RRSP OR TFSA: Which is better?

Before TFSA introduced to the public, RRSP is always the first choice for saving the tax. However, right now a lot of people may wonder which one is better.  Read the article below from Hometrader.ca to get more information. 


RRSP OR TFSA: Which is better?



The arrvial of tax season leads many Canadian to think about what investment vehicle is right for them: a Registered Retirement Savings Plan (RRSP) or a Tax-Free Savings Account (TFSA).

A recent BMO study, conducted by Leger Marketing, found:

»More than two-thirds (69 percent) of Canadians are knowledgeable about RRSP's

» 64 percent are knowledgeable about TFSAs

» However, more than a third (40 percent) of Canadians remain unclear on the differences between the two

An RRSP is a tax-deferred savings vehicle that allows Canadians to help fund their retirement. Contributions are tax deductible, which means the individual's taxable income is reduced by the amount contributed in a given tax year. A TFSA is a flexible, registered general-purpose savings vehicle that allows Canadians to earn tax-free investment income to meet lifetime savings needs more easily.

"While you present finanical situation and life stage will impact how you contribute and the benefit derived from making a contribution, both the TFSA and RRSP are strong and flexible savings vehicles that together can help you reach short-term and long-term finanical savings goals," says Tina Di Vito, head, BMO Retirement Institute and author of 52 Ways to Wreck Your Retirement...and How to Rescure It.

Di Vito adds that Canadians should be aware of their financial goals and how long they expect it will take to achieve them. RRSPs are an excellent tool to save for the long term; meanwhile, TFSAs can help Canadians reach some of their shorter-term investment goals faster because they won't be paying any income taxes on the investment earnings. However, leveraging both accounts simultaneously can provide even greater value over the long term.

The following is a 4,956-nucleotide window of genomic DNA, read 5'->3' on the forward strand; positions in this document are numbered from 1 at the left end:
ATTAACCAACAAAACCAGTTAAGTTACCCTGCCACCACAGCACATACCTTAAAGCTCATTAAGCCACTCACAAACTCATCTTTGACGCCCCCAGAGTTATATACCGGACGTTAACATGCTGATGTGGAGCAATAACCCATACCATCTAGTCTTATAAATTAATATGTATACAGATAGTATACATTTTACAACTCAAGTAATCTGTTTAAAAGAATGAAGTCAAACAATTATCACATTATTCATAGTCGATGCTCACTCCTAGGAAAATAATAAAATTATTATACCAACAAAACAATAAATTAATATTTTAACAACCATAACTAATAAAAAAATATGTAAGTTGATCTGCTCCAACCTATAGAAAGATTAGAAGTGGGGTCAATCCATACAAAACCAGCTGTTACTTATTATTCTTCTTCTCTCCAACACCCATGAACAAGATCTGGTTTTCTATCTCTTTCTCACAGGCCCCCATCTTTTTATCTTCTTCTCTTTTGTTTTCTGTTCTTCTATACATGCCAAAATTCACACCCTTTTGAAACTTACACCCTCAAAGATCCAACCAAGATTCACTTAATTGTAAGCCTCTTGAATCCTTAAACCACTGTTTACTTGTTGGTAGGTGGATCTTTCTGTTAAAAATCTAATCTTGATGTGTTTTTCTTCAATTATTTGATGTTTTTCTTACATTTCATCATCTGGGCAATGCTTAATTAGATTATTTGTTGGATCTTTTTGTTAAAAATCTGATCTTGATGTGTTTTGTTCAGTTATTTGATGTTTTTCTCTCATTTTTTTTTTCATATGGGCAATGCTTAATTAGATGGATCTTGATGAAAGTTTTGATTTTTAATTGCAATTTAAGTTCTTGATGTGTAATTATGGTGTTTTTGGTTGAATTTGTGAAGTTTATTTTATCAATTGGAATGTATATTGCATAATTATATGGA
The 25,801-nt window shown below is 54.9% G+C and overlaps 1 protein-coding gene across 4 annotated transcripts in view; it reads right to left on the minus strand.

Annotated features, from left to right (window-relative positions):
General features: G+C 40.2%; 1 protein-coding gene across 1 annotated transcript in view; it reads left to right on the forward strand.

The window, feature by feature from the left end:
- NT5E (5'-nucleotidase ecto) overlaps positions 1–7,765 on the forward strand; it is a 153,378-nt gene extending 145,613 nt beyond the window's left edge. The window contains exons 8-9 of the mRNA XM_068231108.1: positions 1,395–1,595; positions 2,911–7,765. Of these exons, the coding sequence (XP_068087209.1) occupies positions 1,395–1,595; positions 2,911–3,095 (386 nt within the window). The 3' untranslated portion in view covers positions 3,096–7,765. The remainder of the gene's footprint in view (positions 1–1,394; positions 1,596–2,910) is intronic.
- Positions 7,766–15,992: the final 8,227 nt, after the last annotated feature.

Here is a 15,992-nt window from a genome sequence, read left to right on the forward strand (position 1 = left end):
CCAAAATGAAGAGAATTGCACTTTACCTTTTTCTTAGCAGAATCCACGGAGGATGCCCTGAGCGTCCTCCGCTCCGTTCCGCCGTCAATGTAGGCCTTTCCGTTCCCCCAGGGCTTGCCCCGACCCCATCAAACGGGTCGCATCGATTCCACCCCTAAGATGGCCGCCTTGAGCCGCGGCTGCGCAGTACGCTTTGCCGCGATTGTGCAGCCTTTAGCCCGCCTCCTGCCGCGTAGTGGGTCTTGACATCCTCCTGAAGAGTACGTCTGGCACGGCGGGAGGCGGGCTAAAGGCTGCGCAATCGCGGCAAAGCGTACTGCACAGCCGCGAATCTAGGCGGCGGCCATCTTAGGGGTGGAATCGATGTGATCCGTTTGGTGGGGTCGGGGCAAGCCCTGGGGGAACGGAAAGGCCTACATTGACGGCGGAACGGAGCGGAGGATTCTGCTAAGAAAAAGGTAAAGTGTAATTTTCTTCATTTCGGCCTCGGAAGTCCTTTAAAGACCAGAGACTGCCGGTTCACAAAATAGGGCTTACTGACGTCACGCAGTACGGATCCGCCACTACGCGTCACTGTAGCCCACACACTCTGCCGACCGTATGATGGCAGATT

» With a TFSA, you do not need to have any earned income to acumulate the annual $5,000 contribution room

 » With an RRSP, you must have earned income in order
  to accumulate contribution room.  

» Withdrawals from a TFSA  are tax-free. Any amount withdrawn is then added to your contribution room in the following year, so
that you can later recontribute the amount that you withdrew. 

 »Withdrawals from an RRSP are taxed in the year of 
withdrawal (with the exception of the Home Buyer's Plan
and Lifelong Learning Plan, which are not taxed provided they are repaid on schedule). Any amount withdrawn cannot be added to your contribution room in the following year. 
» Contributions to a TFSA are not tax-deductible on your income tax return.

 » Contributions to your RRSP are tax-deductible on your 
income tax return. 
» Investments held in a TFSA include cash, stocks, ETFs, mutual funds, securities, government and corporate bonds and term deposits.   » Investments held in an RRSP include cash, stocks, ETFs, mutual funds; securities, government and corporate bonds and term deposits.
» There is no requirement to convert the TFSA to an income payment option (i.e. a RRIF or an annuity) at any age.   » An RRSP must be fully withdrawn or be transferred to a RRIF or annuity by the end of the year you turn 71.

If you still looking for more information about the RRSP or TFSA, visit your bank for more information.

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                                                                                                                                              By Antiao H

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Eric Tiftikci

Eric Tiftikci

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CENTURY 21 Leading Edge Realty Inc., Brokerage*
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